Indian authorities on Thursday clamped down on demonstrations against a contentious citizenship law, invoking a measure to prohibit public gatherings in two states and parts of the nation's capital, together home to more than 260 million people.
A coalition of civil society groups called for rallies across the country on Thursday to voice opposition to the law, which opponents say is discriminatory and violates India's constitution. The law creates a fast-track to citizenship for migrants from six religions who arrived in India by 2014, but excludes Muslims.
In Delhi, hundreds of peaceful protesters gathered near one of the city's major monuments to begin a march, but police imposed a measure that forbids gatherings of four or more people, effectively making protests illegal. Police detained protesters and took them away in buses.
Internet service was also suspended in some parts of the city, said an employee of a cellular company who spoke on the condition of anonymity because she was not authorized to discuss the matter. India leads the world in the number of Internet shutdowns, which authorities say are a way to prevent violence and unrest.
Protests have erupted against the law in recent days and some have turned violent. On Sunday, police stormed a university campus in Delhi, striking unarmed students and firing tear gas into the library. The protests are the most sustained show of opposition to Indian Prime Minister Narendra Modi since he came to power in 2014.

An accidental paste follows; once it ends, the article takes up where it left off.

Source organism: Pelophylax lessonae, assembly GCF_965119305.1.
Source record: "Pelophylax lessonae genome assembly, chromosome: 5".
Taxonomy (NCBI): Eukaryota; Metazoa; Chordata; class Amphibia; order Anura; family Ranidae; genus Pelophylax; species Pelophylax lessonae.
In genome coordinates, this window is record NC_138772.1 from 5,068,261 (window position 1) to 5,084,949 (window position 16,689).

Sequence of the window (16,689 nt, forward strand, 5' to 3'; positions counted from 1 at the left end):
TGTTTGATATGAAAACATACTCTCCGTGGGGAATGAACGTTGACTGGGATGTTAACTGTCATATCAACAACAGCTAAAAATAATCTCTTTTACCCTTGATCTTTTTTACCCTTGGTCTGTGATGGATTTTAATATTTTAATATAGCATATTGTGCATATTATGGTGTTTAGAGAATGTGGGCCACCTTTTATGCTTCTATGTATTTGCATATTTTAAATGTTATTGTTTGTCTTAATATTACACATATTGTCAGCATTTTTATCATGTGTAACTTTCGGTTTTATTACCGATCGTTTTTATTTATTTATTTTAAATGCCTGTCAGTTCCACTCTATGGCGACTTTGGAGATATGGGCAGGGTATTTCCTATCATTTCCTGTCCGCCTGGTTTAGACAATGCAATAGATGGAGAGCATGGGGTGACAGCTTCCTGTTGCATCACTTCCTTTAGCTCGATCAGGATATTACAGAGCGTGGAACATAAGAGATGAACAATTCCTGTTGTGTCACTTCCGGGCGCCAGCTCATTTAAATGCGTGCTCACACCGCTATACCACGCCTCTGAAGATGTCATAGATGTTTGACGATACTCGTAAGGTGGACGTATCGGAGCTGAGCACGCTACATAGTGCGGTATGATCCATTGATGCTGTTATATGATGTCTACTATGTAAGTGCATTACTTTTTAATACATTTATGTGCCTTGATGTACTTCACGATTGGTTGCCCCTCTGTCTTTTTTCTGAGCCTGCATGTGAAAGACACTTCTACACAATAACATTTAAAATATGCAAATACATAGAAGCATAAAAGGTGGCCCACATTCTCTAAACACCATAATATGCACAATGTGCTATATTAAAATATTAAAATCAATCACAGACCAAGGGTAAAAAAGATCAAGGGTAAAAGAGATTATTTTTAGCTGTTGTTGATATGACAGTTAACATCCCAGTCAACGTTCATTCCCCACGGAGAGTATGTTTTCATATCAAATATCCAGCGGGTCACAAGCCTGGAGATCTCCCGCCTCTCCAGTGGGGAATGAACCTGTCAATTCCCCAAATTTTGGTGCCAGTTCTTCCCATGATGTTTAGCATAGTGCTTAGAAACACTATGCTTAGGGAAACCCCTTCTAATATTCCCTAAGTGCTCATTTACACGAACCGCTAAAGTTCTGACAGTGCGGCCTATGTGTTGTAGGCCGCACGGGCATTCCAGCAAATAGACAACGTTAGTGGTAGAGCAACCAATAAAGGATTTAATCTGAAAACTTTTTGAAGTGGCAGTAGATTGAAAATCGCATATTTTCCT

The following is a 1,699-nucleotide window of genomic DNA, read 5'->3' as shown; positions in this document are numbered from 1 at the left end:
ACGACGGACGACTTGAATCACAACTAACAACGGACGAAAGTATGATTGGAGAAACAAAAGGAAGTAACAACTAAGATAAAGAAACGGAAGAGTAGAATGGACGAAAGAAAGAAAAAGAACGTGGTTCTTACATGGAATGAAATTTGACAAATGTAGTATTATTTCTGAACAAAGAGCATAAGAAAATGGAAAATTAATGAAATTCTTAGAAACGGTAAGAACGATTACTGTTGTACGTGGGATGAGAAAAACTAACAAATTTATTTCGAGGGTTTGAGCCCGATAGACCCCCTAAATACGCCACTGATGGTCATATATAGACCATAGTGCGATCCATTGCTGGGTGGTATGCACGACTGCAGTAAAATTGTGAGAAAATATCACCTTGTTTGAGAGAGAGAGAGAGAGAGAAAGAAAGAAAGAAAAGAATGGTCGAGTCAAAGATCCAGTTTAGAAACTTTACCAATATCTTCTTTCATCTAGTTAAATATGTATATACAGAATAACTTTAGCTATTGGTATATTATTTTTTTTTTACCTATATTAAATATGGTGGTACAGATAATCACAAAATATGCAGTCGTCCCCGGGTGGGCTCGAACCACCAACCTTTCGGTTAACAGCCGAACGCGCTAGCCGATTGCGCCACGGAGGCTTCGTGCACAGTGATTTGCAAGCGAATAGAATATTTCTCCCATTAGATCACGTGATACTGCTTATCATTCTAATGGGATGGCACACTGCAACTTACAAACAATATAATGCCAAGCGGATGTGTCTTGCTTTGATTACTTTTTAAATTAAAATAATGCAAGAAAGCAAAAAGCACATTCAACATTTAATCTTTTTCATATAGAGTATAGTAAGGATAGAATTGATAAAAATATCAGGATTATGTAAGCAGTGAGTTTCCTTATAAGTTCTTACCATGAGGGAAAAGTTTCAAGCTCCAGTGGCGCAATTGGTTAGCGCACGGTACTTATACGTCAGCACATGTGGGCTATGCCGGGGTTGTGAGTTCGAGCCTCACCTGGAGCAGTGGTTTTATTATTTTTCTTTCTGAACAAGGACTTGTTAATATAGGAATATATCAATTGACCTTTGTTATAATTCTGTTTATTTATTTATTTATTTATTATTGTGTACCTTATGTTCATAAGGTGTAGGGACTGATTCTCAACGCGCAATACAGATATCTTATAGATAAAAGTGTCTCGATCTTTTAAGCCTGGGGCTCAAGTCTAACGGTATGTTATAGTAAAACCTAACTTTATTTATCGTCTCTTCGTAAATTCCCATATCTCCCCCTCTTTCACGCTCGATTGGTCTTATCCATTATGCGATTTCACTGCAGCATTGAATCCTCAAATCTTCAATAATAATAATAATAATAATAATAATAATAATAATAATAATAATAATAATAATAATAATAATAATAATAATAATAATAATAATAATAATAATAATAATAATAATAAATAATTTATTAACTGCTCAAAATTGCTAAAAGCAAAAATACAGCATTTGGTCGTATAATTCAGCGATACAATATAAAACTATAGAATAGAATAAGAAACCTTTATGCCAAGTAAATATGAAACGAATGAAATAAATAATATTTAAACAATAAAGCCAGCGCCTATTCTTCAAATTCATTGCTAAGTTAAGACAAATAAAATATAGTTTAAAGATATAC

In Bangalore, the capital of the state of Karnataka, protesters holding signs were shunted away by police after authorities invoked the same measure, known as Section 144, to disallow public gatherings. Among those detained was Ramachandra Guha, one of India's most distinguished historians.
"This is totally wrong," he said in a video from the scene. "Our paranoid rulers in Delhi are scared" of a peaceful protest.
All of Uttar Pradesh, India's largest state and home to 200 million people, was placed under Section 144 restrictions on Thursday. The state's director-general of police, O.P. Singh, told reporters that no protest would be permitted in the state.
"Parents are advised to counsel their kids and ask them not to participate in any kind of protest, and if they do, police will take action against them," he said.
In Delhi, authorities shut down more than 15 subway stations, snarling transportation. Police set up barricades close to the site of the planned protest at the city's Red Fort, making it difficult to reach.
The citizenship law is "unconstitutional," said 24-year-old student Swati Khanna, 24, before she was taken away by police officers. "India is becoming a police state but we will reclaim it."
Further protests were expected elsewhere in the country later on Thursday, including in the eastern city of Kolkata and in the financial capital, Mumbai. The governments of those cities' respective states, West Bengal and Maharashtra, are not controlled by PM Modi's Bharatiya Janata Party, and local authorities have allowed the demonstrations to proceed.